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Unpublished Paper
The Effect of the Cable Television Compulsory License on Program Supply in a Deregulated Environment
(1982)
  • Andrew G Ogden
Abstract
The 1976 revision of the Copyright Act declined to impose full copyright liability on cable television for the retransmission of distant non-network programming. Instead, Congress used a compulsory license system to guarantee cable television access to such programming while providing copyright owners some remuneration for its use. This comment analyzes the effect that retention of the compulsory license and other proposed changes to the Copyright Act would have on the supply of television programming in the absence of FCC regulations. The comment concludes that the evidence indicates retention of the compulsory license in the absence of signal importation regulations and protections for sports programming will have an adverse effect on the overall supply of television programming. Given the potential for harm, the comment calls for imposition of full copyright liability on cable television for the retransmission of distant non-network programming.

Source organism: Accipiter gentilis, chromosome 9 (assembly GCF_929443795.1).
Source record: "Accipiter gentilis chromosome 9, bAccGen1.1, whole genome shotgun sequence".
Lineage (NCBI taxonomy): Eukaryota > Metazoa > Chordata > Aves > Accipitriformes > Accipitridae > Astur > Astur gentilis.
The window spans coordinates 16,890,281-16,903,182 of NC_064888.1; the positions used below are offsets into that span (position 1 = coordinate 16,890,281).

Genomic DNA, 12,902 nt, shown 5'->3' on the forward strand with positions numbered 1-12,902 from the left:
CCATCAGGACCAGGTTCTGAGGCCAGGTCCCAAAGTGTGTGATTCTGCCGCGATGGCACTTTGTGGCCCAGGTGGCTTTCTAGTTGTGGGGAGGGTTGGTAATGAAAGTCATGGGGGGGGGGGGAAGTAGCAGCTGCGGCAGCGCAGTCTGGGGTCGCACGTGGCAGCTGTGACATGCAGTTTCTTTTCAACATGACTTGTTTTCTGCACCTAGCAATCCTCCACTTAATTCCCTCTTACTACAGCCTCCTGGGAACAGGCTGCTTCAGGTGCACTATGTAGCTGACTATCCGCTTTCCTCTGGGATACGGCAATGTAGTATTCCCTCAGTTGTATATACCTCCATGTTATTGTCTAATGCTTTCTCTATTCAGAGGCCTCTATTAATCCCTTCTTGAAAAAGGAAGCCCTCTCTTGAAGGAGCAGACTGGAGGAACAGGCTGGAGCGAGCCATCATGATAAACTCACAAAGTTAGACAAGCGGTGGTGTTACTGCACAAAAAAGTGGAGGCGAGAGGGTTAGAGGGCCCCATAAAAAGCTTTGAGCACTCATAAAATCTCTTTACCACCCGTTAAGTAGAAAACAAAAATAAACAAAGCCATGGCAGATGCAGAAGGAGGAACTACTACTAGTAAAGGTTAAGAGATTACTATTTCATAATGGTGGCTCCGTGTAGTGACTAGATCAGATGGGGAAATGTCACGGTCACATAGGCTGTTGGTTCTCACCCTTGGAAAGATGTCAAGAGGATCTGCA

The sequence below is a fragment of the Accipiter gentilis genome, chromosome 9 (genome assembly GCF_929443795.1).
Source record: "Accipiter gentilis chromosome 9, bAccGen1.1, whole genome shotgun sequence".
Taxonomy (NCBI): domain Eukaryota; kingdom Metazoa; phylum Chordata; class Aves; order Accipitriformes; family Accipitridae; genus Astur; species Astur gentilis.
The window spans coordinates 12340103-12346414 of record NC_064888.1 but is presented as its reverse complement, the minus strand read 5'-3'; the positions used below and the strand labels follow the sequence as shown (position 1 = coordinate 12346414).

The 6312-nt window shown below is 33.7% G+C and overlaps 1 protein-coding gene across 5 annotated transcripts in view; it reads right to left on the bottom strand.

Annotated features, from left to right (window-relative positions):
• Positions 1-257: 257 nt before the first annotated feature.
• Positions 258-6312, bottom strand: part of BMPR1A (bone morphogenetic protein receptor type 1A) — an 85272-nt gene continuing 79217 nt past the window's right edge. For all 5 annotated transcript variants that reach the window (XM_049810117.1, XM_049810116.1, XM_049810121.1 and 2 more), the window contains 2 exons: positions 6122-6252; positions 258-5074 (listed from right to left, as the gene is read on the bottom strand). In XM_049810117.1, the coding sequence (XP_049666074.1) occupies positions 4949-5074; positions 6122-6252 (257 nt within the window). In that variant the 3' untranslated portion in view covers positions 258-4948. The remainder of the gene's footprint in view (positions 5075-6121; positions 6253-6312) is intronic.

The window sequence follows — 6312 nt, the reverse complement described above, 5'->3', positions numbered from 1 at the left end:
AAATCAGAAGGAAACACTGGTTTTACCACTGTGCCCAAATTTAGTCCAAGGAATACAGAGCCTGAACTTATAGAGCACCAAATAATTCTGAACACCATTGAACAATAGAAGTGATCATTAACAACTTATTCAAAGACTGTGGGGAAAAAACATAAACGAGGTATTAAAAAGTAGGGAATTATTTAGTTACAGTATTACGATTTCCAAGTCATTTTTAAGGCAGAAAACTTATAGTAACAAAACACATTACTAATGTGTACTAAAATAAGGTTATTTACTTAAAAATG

Keywords
  • cable television,
  • FCC Regulations,
  • compulsory license,
  • signal retransmission,
  • program suppply,
  • sports programming,
  • copyright
Disciplines
Publication Date
1982
Comments
First Place, ASCAP Nathan Burkan Memorial Competition (1982)
Citation Information
Andrew G. Ogden, The Effect of the Cable Television Compulsory License on Program Supply in a Deregulated Environment (Unpublished Comment 1982).
Creative Commons License
Creative Commons License
This work is licensed under a Creative Commons CC_BY International License.